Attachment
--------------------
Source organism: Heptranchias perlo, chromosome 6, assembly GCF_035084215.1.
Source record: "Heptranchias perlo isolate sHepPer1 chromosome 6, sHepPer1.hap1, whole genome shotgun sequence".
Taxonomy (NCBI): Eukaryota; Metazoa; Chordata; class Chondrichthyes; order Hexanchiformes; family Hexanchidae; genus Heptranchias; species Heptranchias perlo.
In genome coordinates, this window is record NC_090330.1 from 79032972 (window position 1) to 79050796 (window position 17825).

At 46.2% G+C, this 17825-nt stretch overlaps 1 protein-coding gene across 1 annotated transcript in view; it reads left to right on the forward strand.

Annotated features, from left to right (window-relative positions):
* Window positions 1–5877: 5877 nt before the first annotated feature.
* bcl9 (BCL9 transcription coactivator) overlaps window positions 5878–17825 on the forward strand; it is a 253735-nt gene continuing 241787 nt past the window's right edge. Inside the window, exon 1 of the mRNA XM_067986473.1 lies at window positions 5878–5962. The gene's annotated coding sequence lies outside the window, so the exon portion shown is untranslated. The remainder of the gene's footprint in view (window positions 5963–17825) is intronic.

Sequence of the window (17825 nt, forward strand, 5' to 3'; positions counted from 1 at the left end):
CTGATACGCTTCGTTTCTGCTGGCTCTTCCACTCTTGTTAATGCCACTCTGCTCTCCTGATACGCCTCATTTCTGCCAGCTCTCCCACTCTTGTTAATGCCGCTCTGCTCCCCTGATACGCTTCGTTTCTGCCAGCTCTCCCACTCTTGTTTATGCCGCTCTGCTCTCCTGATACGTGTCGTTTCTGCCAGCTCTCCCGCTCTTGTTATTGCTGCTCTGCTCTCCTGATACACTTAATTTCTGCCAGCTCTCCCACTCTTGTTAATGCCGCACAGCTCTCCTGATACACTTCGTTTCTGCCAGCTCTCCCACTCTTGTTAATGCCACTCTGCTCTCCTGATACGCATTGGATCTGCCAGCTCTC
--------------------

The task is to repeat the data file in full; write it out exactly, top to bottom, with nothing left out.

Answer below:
Source organism: Heptranchias perlo, chromosome 6, assembly GCF_035084215.1.
Source record: "Heptranchias perlo isolate sHepPer1 chromosome 6, sHepPer1.hap1, whole genome shotgun sequence".
Taxonomy (NCBI): Eukaryota; Metazoa; Chordata; class Chondrichthyes; order Hexanchiformes; family Hexanchidae; genus Heptranchias; species Heptranchias perlo.
In genome coordinates, this window is record NC_090330.1 from 79032972 (window position 1) to 79050796 (window position 17825).

At 46.2% G+C, this 17825-nt stretch overlaps 1 protein-coding gene across 1 annotated transcript in view; it reads left to right on the forward strand.

Annotated features, from left to right (window-relative positions):
* Window positions 1–5877: 5877 nt before the first annotated feature.
* bcl9 (BCL9 transcription coactivator) overlaps window positions 5878–17825 on the forward strand; it is a 253735-nt gene continuing 241787 nt past the window's right edge. Inside the window, exon 1 of the mRNA XM_067986473.1 lies at window positions 5878–5962. The gene's annotated coding sequence lies outside the window, so the exon portion shown is untranslated. The remainder of the gene's footprint in view (window positions 5963–17825) is intronic.

Sequence of the window (17825 nt, forward strand, 5' to 3'; positions counted from 1 at the left end):
CTGATACGCTTCGTTTCTGCTGGCTCTTCCACTCTTGTTAATGCCACTCTGCTCTCCTGATACGCCTCATTTCTGCCAGCTCTCCCACTCTTGTTAATGCCGCTCTGCTCCCCTGATACGCTTCGTTTCTGCCAGCTCTCCCACTCTTGTTTATGCCGCTCTGCTCTCCTGATACGTGTCGTTTCTGCCAGCTCTCCCGCTCTTGTTATTGCTGCTCTGCTCTCCTGATACACTTAATTTCTGCCAGCTCTCCCACTCTTGTTAATGCCGCACAGCTCTCCTGATACACTTCGTTTCTGCCAGCTCTCCCACTCTTGTTAATGCCACTCTGCTCTCCTGATACGCATTGGATCTGCCAGCTCTC